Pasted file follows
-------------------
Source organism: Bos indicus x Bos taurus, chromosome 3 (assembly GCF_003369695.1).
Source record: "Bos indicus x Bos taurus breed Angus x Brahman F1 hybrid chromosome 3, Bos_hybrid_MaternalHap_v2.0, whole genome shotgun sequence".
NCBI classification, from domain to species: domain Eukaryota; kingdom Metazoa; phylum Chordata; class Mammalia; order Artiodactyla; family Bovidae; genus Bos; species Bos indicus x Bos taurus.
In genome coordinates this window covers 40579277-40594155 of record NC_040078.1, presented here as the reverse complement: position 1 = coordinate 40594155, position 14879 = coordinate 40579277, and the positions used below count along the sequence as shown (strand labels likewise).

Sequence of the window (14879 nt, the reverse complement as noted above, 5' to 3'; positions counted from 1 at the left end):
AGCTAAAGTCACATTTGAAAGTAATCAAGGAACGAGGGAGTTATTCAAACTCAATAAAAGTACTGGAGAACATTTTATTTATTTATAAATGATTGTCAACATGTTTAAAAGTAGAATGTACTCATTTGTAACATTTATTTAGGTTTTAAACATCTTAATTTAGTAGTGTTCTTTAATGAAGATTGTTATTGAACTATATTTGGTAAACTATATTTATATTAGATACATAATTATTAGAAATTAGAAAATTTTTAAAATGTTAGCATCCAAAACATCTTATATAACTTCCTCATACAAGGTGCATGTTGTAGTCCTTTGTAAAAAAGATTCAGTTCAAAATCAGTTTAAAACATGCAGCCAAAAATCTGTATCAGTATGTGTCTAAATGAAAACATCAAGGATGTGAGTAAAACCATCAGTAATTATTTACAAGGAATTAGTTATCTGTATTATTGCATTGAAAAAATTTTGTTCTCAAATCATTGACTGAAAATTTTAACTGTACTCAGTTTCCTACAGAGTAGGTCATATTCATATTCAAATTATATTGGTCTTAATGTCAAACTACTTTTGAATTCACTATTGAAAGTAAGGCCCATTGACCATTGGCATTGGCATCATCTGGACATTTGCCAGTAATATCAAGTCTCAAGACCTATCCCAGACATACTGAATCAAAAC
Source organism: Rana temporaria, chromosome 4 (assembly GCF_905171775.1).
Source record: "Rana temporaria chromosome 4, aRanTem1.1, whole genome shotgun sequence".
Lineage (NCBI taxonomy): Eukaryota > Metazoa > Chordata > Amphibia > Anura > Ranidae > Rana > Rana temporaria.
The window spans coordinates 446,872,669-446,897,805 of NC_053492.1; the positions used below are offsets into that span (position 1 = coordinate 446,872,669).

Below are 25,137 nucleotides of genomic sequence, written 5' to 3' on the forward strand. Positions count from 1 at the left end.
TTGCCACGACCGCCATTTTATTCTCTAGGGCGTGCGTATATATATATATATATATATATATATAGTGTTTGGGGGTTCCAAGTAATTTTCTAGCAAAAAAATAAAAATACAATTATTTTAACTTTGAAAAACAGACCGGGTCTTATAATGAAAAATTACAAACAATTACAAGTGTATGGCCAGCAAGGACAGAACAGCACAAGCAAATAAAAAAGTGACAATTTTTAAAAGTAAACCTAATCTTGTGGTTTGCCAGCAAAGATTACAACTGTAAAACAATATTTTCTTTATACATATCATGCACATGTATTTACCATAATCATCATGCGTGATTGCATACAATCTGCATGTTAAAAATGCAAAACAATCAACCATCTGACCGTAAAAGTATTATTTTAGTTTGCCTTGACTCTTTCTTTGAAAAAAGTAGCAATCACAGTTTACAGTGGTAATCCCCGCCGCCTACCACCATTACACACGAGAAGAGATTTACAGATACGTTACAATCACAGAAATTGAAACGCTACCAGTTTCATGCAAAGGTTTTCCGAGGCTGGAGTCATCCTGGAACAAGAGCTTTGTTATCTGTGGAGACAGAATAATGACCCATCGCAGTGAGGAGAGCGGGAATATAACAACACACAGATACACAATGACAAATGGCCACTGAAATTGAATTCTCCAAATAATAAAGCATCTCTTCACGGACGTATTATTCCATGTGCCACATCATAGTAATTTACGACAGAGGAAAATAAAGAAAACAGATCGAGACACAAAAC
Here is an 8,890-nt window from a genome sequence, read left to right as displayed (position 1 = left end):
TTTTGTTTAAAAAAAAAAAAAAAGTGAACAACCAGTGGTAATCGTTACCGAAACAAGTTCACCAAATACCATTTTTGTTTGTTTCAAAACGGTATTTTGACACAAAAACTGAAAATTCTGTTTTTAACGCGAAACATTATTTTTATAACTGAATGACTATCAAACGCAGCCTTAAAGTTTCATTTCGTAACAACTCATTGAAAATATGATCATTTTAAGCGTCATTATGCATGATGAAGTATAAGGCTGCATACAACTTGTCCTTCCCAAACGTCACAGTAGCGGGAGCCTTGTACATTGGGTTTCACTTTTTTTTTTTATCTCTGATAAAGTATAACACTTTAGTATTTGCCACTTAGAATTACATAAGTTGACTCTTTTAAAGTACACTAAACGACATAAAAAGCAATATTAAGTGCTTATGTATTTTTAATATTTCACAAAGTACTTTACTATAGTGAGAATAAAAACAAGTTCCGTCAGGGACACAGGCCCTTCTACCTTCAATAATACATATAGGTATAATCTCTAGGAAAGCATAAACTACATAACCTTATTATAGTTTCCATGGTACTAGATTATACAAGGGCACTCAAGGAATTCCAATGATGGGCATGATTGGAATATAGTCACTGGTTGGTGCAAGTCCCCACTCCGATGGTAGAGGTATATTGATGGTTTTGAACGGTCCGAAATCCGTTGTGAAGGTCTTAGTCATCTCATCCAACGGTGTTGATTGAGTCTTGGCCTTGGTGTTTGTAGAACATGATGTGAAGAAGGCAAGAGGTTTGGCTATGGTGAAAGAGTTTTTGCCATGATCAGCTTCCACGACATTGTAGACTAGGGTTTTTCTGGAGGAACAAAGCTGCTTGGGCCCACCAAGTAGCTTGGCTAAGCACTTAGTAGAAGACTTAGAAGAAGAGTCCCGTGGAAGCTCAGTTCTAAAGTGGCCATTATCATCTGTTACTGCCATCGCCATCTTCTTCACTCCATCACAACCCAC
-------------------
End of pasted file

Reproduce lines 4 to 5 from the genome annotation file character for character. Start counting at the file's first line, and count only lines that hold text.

In genome coordinates this window covers 40579277-40594155 of record NC_040078.1, presented here as the reverse complement: position 1 = coordinate 40594155, position 14879 = coordinate 40579277, and the positions used below count along the sequence as shown (strand labels likewise).

Sequence of the window (14879 nt, the reverse complement as noted above, 5' to 3'; positions counted from 1 at the left end):